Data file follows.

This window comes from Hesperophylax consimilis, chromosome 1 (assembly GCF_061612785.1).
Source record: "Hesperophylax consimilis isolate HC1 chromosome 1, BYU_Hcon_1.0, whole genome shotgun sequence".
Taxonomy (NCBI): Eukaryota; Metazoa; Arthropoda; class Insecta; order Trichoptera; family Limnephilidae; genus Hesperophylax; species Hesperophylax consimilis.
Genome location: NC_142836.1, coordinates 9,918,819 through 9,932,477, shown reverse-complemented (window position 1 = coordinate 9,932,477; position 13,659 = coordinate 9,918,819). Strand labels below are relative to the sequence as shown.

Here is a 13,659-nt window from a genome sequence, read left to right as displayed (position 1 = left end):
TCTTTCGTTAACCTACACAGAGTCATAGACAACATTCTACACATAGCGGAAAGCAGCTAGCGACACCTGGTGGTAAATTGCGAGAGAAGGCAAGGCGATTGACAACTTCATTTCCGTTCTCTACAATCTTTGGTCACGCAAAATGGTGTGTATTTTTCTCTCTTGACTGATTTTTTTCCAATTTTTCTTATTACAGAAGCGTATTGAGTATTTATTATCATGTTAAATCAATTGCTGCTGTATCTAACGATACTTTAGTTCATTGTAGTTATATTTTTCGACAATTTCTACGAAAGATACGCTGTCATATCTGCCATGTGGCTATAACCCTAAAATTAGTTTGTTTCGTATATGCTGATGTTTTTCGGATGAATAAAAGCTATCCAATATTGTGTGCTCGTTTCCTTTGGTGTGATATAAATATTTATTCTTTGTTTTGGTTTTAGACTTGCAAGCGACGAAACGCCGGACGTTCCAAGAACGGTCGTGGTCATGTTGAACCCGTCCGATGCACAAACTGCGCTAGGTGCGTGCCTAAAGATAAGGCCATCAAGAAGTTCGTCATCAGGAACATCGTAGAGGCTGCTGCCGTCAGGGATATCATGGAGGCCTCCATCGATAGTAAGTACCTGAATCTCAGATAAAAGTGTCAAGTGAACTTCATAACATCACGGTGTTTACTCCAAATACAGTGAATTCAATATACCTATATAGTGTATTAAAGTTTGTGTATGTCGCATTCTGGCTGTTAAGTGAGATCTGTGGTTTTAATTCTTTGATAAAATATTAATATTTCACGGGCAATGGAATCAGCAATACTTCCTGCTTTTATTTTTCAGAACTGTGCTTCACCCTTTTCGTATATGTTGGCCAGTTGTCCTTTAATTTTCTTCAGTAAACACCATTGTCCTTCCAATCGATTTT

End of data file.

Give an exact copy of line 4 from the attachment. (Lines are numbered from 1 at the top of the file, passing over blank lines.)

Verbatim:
Genome location: NC_142836.1, coordinates 9,918,819 through 9,932,477, shown reverse-complemented (window position 1 = coordinate 9,932,477; position 13,659 = coordinate 9,918,819). Strand labels below are relative to the sequence as shown.